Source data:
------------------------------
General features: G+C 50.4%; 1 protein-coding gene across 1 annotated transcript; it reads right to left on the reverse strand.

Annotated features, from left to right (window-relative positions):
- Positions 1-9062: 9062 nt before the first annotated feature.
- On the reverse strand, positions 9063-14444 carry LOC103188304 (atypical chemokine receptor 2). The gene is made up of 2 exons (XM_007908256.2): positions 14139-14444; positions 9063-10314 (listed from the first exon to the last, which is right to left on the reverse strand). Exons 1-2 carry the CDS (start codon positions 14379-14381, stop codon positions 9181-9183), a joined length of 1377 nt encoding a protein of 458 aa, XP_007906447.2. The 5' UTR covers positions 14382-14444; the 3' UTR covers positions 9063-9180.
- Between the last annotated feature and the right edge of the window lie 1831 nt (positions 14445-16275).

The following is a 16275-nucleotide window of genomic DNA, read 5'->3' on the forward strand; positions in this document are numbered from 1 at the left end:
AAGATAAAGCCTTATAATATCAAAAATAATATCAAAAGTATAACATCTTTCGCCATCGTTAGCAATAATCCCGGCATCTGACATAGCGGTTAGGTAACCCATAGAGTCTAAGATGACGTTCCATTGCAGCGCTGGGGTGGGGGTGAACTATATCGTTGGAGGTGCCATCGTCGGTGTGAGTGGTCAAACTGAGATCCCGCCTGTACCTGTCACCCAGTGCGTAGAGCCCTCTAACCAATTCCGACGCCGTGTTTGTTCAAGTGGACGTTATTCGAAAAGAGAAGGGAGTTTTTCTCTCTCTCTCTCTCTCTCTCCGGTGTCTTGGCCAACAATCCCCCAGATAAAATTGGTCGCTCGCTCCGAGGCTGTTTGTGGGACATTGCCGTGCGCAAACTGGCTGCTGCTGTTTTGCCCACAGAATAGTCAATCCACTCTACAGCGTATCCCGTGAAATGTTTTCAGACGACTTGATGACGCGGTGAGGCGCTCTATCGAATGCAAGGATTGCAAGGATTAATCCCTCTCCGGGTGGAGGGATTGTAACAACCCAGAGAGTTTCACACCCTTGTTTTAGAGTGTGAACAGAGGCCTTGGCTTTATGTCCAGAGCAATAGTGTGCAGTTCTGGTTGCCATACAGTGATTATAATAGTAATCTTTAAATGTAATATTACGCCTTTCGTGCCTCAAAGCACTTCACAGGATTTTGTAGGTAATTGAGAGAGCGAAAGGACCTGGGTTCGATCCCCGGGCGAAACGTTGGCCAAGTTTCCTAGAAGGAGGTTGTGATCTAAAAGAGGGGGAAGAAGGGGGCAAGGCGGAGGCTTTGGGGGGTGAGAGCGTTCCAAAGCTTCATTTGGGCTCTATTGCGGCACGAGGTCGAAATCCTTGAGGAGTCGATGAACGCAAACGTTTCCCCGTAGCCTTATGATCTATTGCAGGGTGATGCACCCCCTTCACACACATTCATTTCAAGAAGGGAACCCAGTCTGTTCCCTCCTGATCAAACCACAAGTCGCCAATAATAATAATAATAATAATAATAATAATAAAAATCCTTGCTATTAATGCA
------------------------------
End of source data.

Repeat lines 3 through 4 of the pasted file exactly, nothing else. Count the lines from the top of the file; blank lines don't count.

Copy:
- Positions 1-9062: 9062 nt before the first annotated feature.
- On the reverse strand, positions 9063-14444 carry LOC103188304 (atypical chemokine receptor 2). The gene is made up of 2 exons (XM_007908256.2): positions 14139-14444; positions 9063-10314 (listed from the first exon to the last, which is right to left on the reverse strand). Exons 1-2 carry the CDS (start codon positions 14379-14381, stop codon positions 9181-9183), a joined length of 1377 nt encoding a protein of 458 aa, XP_007906447.2. The 5' UTR covers positions 14382-14444; the 3' UTR covers positions 9063-9180.